To regain our inner peace, we took the ferry to the island of Miyajima's floating torii. It rises like a red gate out of the water, circled by screeching kites. Tame deer roamed the beach as the tide swept in and pushed us back to the sands. We rolled up our jeans to get closer, to touch the painted wood of the majestic torii and remember that people can create as well as destroy.

Other tourists took pictures; some touched the torii’s frame as if it were an old friend. The air was calm, serene. A five-story pagoda rose out of the forests behind us, like a quiet guardian.

The ferry took us back to the city past the A-Bomb Dome, silhouetted against the sunset like a crude drawing. An old gentleman sat on a bench, feeding the ducks; his arm was mottled with strange, purple burns. He waved a greeting as we passed. I wondered if he was one of the survivors, or just an elderly man enjoying the tranquil sunset.

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Looking up at Hiroshima's Atomic Bomb Dome
Looking up at Hiroshima's Atomic Bomb Dome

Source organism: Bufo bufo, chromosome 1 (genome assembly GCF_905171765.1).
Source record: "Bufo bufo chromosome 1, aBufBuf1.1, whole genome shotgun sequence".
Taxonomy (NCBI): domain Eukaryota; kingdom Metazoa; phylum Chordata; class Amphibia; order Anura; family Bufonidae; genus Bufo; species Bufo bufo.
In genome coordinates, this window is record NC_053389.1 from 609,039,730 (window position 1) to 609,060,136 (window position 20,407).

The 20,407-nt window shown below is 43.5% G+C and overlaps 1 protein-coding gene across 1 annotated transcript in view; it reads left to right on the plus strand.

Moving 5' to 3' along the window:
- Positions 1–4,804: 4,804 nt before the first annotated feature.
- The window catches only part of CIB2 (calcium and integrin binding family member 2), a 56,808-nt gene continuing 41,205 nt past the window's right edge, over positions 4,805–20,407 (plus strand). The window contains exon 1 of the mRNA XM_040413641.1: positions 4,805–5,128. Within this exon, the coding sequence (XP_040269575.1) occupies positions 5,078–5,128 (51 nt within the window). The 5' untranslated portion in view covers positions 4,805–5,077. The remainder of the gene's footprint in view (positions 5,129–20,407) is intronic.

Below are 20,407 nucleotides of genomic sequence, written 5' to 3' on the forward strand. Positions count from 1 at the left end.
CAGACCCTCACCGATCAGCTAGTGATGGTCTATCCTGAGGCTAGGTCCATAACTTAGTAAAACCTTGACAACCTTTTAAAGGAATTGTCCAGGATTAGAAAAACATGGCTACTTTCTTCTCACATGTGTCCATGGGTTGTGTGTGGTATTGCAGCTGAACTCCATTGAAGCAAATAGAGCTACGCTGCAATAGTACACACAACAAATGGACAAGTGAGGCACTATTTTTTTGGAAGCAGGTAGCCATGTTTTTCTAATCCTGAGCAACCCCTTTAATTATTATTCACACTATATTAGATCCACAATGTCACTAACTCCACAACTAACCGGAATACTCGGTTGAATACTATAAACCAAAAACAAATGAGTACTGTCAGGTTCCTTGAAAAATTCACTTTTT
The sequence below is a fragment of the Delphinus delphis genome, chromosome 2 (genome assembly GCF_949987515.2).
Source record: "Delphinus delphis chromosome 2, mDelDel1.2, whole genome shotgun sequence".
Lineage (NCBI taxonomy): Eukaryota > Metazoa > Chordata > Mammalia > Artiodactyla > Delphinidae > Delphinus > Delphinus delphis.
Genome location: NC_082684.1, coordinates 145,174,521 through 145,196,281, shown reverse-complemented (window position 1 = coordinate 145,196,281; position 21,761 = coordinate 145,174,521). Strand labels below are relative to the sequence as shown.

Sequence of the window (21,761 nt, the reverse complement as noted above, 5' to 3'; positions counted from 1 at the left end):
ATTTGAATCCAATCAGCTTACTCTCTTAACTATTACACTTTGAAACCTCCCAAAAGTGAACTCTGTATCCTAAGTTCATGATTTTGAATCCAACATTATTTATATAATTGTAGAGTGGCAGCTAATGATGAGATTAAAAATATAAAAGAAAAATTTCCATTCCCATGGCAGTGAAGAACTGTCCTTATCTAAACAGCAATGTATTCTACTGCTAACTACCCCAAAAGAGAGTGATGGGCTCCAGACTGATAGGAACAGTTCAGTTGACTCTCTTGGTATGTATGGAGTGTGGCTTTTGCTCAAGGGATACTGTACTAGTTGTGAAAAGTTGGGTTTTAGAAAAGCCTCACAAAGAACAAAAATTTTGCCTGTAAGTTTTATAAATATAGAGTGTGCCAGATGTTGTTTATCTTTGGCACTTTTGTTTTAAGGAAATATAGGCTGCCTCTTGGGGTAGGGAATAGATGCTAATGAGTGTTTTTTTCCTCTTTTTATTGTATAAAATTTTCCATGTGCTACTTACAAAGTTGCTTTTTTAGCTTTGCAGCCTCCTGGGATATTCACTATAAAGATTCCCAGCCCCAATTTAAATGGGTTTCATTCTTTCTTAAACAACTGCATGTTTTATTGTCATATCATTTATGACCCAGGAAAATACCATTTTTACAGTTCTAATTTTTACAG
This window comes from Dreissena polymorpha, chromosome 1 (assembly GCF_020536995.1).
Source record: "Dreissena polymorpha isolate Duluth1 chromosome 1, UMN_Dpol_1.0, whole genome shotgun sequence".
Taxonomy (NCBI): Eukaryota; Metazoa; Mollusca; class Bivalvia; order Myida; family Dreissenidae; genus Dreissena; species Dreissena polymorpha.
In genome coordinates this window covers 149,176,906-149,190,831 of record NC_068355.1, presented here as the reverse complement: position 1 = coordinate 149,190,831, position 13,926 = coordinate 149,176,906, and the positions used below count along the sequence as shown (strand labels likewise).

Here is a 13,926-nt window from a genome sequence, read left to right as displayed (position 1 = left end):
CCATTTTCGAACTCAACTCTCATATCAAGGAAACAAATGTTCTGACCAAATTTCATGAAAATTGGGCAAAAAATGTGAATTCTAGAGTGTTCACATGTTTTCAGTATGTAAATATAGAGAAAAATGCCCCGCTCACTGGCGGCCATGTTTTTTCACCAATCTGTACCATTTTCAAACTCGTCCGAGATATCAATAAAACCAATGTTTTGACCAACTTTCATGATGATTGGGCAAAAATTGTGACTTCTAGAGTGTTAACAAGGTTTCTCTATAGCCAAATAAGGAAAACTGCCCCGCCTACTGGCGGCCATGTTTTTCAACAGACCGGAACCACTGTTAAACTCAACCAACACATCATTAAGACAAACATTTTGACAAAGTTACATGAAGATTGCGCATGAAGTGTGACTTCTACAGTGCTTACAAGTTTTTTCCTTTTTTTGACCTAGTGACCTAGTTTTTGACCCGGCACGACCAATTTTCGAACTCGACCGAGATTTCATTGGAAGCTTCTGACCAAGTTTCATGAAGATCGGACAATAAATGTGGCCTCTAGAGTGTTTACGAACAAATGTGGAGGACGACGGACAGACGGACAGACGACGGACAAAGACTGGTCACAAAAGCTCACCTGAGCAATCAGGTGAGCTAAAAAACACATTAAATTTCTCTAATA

The tragic events of 1945 can barely be appreciated without seeing the peaceful, dignified city of Hiroshima, Japan.

Within minutes of stepping off the bullet train, a local resident offered us a free tour of the city so she could practice her English. She led us away from the crowds by the melted sphere of the iconic A-Bomb Dome to a small graveyard hidden between houses.

The tombstones were smooth on the sides but rough and mottled on the top where granite crystals had evaporated from the heat of the explosion 2000 feet above the city. A couple of the granite markers had been tossed aside like straws.

We continued to the memorial park, where thousands of colorful paper cranes fluttered and twirled around the Children’s Peace Monument. Our guide pointed out the cenotaph to the dead, the eternal atomic flame, the peace bell where the annual remembrance ceremonies take place. After we parted company we sat for a while under the low trees, a welcome break from the stifling, summer heat.